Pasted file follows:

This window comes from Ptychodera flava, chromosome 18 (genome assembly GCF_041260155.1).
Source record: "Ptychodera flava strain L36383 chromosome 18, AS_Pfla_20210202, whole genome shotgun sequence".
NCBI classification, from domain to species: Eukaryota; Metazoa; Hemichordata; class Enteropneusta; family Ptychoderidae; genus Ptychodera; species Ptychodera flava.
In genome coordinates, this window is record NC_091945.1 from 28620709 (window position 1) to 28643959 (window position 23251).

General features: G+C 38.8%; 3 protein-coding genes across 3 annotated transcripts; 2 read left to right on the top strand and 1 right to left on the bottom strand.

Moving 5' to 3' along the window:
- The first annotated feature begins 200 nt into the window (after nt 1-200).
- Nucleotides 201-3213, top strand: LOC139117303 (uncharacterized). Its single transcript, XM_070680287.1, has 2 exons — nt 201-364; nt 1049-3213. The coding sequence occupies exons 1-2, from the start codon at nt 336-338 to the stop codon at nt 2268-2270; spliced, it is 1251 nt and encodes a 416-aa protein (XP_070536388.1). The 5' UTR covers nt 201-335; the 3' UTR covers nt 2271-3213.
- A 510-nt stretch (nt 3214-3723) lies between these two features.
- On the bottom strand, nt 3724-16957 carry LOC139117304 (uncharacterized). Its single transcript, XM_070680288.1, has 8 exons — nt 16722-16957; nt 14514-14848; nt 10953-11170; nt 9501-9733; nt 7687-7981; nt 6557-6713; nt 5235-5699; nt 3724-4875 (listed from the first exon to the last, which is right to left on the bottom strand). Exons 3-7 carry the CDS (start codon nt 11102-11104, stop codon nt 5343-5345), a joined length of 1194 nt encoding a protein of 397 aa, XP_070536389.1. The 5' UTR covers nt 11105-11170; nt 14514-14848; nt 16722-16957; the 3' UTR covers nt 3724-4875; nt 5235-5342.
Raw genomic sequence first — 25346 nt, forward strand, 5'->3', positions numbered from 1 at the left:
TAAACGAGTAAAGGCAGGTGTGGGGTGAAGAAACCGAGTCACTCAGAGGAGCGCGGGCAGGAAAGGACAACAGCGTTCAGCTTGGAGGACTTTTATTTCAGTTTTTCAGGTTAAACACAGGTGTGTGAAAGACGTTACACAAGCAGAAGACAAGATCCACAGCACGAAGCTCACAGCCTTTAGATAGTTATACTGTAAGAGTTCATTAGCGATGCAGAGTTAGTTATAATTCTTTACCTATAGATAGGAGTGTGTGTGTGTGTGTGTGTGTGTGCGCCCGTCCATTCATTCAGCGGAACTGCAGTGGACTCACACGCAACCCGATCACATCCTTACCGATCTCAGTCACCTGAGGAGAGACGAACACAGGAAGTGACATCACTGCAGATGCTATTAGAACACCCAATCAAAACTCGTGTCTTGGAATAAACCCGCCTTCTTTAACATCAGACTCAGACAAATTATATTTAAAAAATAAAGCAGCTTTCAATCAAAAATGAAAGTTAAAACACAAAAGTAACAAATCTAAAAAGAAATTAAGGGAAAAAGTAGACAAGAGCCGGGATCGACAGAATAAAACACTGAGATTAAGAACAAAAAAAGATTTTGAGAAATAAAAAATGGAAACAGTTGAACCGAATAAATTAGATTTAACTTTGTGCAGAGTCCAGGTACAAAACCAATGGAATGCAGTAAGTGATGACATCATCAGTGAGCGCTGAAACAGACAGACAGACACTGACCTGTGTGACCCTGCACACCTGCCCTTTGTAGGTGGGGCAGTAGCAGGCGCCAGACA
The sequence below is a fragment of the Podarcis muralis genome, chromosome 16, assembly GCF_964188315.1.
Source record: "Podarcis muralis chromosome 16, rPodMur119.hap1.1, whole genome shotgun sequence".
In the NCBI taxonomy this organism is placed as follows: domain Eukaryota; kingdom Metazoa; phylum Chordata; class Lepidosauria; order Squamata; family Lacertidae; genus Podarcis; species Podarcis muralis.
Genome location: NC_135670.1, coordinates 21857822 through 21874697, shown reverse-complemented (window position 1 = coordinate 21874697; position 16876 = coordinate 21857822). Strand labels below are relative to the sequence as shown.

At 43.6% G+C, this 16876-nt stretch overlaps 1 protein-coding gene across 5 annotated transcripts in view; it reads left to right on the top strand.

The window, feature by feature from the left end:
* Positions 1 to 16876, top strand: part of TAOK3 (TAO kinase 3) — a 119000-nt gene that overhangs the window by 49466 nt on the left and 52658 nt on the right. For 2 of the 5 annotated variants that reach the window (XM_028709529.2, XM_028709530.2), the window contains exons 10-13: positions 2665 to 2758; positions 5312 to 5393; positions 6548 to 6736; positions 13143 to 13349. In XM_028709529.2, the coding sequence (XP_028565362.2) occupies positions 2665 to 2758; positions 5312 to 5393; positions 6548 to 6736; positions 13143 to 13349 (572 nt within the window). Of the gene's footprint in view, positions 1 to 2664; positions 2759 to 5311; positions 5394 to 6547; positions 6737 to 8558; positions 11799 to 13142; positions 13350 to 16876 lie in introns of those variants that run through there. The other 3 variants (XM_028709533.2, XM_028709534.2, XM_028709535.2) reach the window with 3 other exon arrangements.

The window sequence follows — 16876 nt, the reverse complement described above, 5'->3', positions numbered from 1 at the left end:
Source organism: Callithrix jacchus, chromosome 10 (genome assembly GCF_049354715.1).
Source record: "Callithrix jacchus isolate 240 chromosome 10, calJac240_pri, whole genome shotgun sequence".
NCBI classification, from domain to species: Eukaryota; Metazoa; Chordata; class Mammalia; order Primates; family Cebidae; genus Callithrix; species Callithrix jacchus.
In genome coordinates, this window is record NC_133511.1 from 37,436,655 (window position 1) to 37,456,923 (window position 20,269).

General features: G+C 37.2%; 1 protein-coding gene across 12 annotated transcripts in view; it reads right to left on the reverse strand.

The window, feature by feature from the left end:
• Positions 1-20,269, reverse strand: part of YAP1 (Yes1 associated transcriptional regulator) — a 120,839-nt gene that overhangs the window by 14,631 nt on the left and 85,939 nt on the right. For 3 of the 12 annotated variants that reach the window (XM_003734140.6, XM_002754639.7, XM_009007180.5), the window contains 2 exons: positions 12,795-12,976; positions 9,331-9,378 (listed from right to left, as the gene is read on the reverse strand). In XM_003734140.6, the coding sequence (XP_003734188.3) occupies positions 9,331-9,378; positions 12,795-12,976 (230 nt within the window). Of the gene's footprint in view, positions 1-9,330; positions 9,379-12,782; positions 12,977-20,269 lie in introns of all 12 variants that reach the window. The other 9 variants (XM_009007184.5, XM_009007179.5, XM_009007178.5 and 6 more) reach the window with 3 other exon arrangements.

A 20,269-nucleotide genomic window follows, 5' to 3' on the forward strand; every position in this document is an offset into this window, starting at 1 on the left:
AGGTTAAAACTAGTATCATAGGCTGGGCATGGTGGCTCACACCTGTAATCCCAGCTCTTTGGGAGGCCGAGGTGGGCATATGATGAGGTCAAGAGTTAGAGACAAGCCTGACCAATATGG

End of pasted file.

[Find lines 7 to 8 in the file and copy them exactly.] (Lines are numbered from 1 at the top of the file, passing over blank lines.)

- The first annotated feature begins 200 nt into the window (after nt 1-200).
- Nucleotides 201-3213, top strand: LOC139117303 (uncharacterized). Its single transcript, XM_070680287.1, has 2 exons — nt 201-364; nt 1049-3213. The coding sequence occupies exons 1-2, from the start codon at nt 336-338 to the stop codon at nt 2268-2270; spliced, it is 1251 nt and encodes a 416-aa protein (XP_070536388.1). The 5' UTR covers nt 201-335; the 3' UTR covers nt 2271-3213.